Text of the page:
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The Review - Fall 2009 - Calculating Your Post-Retirement Income, Post Haste

October 01, 2009

T ScorzafavaTODD SCORZAFAVA, CFP
SENIOR MANAGER, EISNERAMPER FINANCIAL SERVICES 

Do you know how much money is enough for retirement?
We'll show you how to find out.
 

Time waits for no man" – Ancient Proverb  

That ancient quote is a great reminder how important it is to start planning for your retirement. Whether we choose to acknowledge it or not, retirement is creeping up on us. Even for those who have just started their career's, retirement planning is essential to providing a secure future for themselves and their loved ones. But that doesn't mean we're defenseless against time. In fact, with the proper planning, life after work can be the most rewarding years of your life.

One of the most basic ways to begin planning for retirement is determining your post-work income. Post-work income is the amount of money you'll need to live comfortably at current income levels, after you've retired. That means having enough money to live comfortably without worrying about running out. It also means making sure you have enough extra to do the things you've always wanted to, like travel, or just plain relax!

According to the 2007 Retirement Confidence Survey (RCS), released annually by the Employee Benefits Research Institute, 43 percent of workers say they have tried to calculate how much they need to accumulate for retirement.

So here's one quick rundown of determining what you'll need to save for retirement. Your post-retirement income heavily depends on the age you wish to retire and how much money per-year you wish to spend. Generally, you want to have between 75 percent and 95 percent of your pre-retirement income available to you, per year. This way, you won't be forced to deal with a drastic drop-off in the way you live. Many people grow accustomed to living on a certain income, and it's important to stay consistent after retirement. People are living longer too, so you'll also want to take that into account, along with inflation. In general, it's been said that in order to preserve your retirement assets, you'll want to take out 6% or less of them per year.

Here's a quick and easy example of how to determine what you'll need to save to be in the ballpark: Say you retire at age 65 and decide you'll need 30 years of dependable income, at an average of $55,000 a year (assuming you can live comfortably on that amount). That means, you'll need to save approximately $1,650,000 (This does not include Social Security income) to make sure you have enough to retire. And that's without taking inflation, medical costs, travel, and any other unexpected expenses into consideration.

Getting a rough idea of a number is a good way to light a fire under your retirement plan. Often people believe they are saving enough, when the reality is, they'll fall short of what is needed. By determining a rough estimate, you can then work with a financial professional to nail down an exact number. The sooner you get started saving, the easier it is on your future.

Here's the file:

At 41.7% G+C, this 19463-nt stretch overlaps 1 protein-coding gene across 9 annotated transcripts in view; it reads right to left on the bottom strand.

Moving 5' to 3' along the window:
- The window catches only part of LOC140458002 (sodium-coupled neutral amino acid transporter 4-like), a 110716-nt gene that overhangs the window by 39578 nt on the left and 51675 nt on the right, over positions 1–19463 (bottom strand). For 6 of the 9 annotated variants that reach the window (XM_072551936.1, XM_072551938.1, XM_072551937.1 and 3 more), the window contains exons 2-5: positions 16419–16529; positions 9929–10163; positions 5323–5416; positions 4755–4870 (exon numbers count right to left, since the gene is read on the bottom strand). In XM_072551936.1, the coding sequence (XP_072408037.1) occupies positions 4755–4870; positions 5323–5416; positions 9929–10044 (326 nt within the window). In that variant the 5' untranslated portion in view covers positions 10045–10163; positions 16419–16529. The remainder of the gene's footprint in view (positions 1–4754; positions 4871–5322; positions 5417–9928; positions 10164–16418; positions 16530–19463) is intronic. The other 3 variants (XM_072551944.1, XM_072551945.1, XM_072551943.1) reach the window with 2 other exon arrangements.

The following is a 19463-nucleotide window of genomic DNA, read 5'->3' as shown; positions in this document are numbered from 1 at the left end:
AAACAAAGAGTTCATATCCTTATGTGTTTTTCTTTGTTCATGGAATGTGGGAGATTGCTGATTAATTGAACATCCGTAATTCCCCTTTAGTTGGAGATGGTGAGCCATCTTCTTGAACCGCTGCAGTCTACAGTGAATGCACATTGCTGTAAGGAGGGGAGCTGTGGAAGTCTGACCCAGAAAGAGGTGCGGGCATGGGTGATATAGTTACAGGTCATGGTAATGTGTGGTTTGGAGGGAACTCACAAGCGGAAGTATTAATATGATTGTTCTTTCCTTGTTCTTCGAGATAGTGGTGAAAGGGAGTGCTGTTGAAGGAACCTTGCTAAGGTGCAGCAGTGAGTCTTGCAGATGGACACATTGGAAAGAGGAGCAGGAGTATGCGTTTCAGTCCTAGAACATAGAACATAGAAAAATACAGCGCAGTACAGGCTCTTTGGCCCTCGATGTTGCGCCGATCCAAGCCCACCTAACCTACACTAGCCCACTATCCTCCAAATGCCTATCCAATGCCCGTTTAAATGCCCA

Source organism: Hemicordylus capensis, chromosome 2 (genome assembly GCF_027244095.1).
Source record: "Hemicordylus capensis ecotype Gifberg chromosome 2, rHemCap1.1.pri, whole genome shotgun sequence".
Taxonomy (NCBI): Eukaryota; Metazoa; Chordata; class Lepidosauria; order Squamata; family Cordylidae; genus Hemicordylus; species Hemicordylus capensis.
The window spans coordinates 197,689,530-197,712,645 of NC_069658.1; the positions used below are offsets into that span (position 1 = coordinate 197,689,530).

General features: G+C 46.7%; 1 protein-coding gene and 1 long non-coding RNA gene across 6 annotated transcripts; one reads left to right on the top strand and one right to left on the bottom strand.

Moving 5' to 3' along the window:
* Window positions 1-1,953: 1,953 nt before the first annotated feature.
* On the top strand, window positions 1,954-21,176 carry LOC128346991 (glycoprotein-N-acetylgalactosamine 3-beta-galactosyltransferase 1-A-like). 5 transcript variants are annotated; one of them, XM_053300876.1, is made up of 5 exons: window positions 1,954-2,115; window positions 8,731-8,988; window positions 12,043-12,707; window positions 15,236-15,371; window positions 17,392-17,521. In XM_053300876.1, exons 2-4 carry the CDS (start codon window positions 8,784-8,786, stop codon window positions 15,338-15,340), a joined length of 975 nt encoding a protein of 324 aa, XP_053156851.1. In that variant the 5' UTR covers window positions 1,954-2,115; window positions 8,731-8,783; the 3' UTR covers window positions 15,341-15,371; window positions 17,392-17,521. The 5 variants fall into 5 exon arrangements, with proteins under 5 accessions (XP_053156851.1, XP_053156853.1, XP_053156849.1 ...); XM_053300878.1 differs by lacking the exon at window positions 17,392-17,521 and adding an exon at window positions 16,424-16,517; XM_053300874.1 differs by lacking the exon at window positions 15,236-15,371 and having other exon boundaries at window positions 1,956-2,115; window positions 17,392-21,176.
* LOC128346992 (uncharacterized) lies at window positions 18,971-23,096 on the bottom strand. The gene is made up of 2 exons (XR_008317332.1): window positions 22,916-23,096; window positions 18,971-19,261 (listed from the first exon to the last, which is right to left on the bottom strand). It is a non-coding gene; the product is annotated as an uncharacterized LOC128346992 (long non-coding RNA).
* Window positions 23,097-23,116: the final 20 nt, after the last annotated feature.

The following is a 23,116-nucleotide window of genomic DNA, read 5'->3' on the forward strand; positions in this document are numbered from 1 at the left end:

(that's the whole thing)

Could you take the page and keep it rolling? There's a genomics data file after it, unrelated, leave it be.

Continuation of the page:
Of those 43 percent who have calculated, 64 percent have done so with the help of a financial professional. While something can be said for "doing it yourself," or if you choose, just guessing (we don't recommend that!) most post-retirement income estimates need to be tested for real-world accuracy by financial professionals.

For instance, you may come up with a number that seems sufficient, but with the help of an expert, your number can be put through a series of scenarios to see if it holds up under certain real-world situations. By running it through a series of tests, the professional and you can determine what possible risks and warning signs may come up. Say, for instance, if you or a spouse were put in a long-term care facility at some point during retirement, your advisor can look at your determined number and see if it will hold up under the strain.

By determining the exact amount of post-retirement income you'll need, you've taken the first step towards saving for your retirement. Once you get that out of the way, you've begun down the path of securing your future. Asking for help can be crucial, because a professional can tell you if your number will hold up in case of emergencies or other unexpected events. Meeting with a professional and determining how much you need to save is the first step towards determining future goals for retirement. It will wake you up to the real number you need to reach. Best of all, it's painless, and you'll be glad you did it.

This article was submitted by Financial Planner Todd Scorzafava, Senior Manager, EisnerAmper Financial Services. Todd is a Registered Representative with Securities America, Inc., a Registered Broker/Dealer, member NASD/SIPC. Advisory services offered through EisnerAmper Financial Services, A SEC Registered Investment Advisory firm. He can be reached at ( 908) 429-0025. 

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